Tuesday, March 20, 2012

Pink Floyd Immersion Editions

Now that I've received my Dark Side Immersion Edition, it's about time I actually opened and listened to the Wish You Were Here Immersion Edition which I bought last month...

So I did this on Sunday.  This had to be the best playing of Wish You Were Here that I've ever heard, on my Living Room system, through Denon 5900 player.  The sound of the LPCM 24/48 recording of the 1975 mix is very open and analog sounding, just as I remember it.

The LPCM track is just one track on 1 of the 5 discs, but it's probably the one that's the most important to me.  I've very glad they included a DVD-Audio disc with this track on it!  The other tracks on the DVD-Audio disc are all compressed multichannel.  The Blu Ray disc has both surround and stereo versions, but my only Blu player is not hooked up to my highest fidelity system.  So most of the stuff in the package is just a waste for me, as it is for most reviewers in reviews I have read.

On Monday night I played the disc on my new Denon 3910 in the bedroom.  Once again I heard beautiful analog-like sound.  At first I accidentally put the Wish disc on top of another disc that had already been in the player.  When it started up, I heard a rattling noise.  I took the discs out and inspected the Wish disc very carefully.  Fortunately there were no scratches.  Just like that I might have ruined the most important part of my $120 investment.

Monday, March 19, 2012

Finally another working Denon

I've finally got another working Denon universal disc player in the bedroom.  This one is a 3910, roughly equivalent to the 5900 in the living room, though not quite as good for audio IMO.  It came as nicely packed as anything I've ever won on eBay, with double boxing AND padding inside both boxes.

Except that more padding could have been used everywhere, and foam peanuts are not actually the optimal padding.  Solid urethane foam or crushed paper is better.  Peanuts are messy (broken foam peanut bits can sometimes get inside equipment), static electricity makes them stick to everything, and cleanup is a hassle.  Whenever I see peanuts used, I laugh about Krell charging a $50 "Environmental Disposal Fee" to anyone sending back Krell equipment using foam peanuts, and I don't blame Krell for doing that.  Krell boxes use heavy duty cardboard and solid foam.  I myself have sometimes spend 20 minutes cleaning up peanuts even when it they don't get inside equipment.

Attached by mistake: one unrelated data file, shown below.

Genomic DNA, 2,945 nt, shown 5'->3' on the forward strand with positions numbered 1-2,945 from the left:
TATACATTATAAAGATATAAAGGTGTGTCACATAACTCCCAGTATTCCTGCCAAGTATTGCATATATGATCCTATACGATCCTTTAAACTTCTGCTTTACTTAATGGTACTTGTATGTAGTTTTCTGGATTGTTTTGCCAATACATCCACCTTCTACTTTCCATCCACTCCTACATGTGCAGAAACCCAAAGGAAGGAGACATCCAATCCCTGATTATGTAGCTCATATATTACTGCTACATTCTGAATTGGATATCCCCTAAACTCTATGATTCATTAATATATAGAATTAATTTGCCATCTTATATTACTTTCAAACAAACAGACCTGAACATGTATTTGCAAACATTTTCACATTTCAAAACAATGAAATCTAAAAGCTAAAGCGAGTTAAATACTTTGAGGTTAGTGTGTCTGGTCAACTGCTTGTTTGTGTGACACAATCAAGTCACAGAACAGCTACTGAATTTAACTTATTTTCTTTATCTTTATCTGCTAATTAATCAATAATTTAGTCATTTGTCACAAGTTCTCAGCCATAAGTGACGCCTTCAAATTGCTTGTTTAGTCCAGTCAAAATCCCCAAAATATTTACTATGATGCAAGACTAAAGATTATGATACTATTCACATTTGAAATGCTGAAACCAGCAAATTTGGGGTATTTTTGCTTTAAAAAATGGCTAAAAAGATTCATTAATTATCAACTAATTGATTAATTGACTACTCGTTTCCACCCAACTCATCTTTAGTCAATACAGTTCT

Anyway, this shipper didn't rely on the foam to do much.  The peanuts were only outside the inner box.  Inside the inner box, the unit was wrapped in bubble wrap and further padded with blocks of styrofoam.  The inner box and bubble wrap shielded the player from getting any foam peanut bits inside.  The packing could have been done better, I have sometimes done better, but it isn't usually done this well.  And the good packing helped me to get an actually working unit.

Compared with the 5900's, the 3910 is:

1) Newer model.
2) Stayed in production for many years (late 2000's), on the other hand, the 5900
    was terminated (and essentially replaced by the 3910) just months after introduction.
3) Slightly lighter feeling and slightly more resonant chassis.
4) Uses slightly downgraded Burr Brown audio DAC chips.  The 5900 used the "beta"
version of the highest category.  The 5910 used the production version of the highest category.
5) Lacks separate transformer for analog circuitry.
6) Has HDMI connector (5900 has DVI connector only) otherwise same Faroudja video circuit.*  Quite possibly the short run of 2900/5900 models were that they lacked HDMI, which became a new standard just after they came to market.
7) Has pretty SACD logo that lights up when SACD is playing, or lights up DVD-Audio/Video icon when DVD is playing.
8) So far, it seems like I cannot control the multichannel settings.  Perhaps it senses that I have only plugged in stereo connections.

(*The Faroudja video circuit included in the 5900 was the first such circuit entirely free of chroma bug issues.  Basically, this was the first DVD video processor that actually worked to DVD specifications.  The kind of thing you'd like to expect from a name like Denon.  The 3910 went with the exact same circuit, since it had already been developed anyway.  The 5910 went to an even more high end solution with the Realta HQV chips.  Lower end video solutions were used on 2900 and 2910.)

I had previously bought 2 5900's on eBay with issues (one needs new transport, other needs new laser), and long long ago, I bought the 2900 on eBay only to find it doesn't support HDCD, one of my favorite formats.  I bought a laser to fix the one that needs new laser, and it's worth fixing IMO to get the upgrade from 3910 audio to 5900 audio.  I wasn't going to buy any more Denons, just fix the 5900 I already have, but there was a very reasonably priced 3910 on ebay, so I decided to go for it, and indeed I won it for about the most reasonable price I've seen a 3910 sell for, and yet it's a good one.  If nothing else, it's a backup for my now-needs-laser 5900.

I enjoyed playing all manner of discs on my 3910 this weekend.  It is especially wonderful to enjoy HDCD discs after many years of having absent or flaky HDCD in the bedroom.  Reference Recordings with HDCD are some of my most spectacular sounding discs.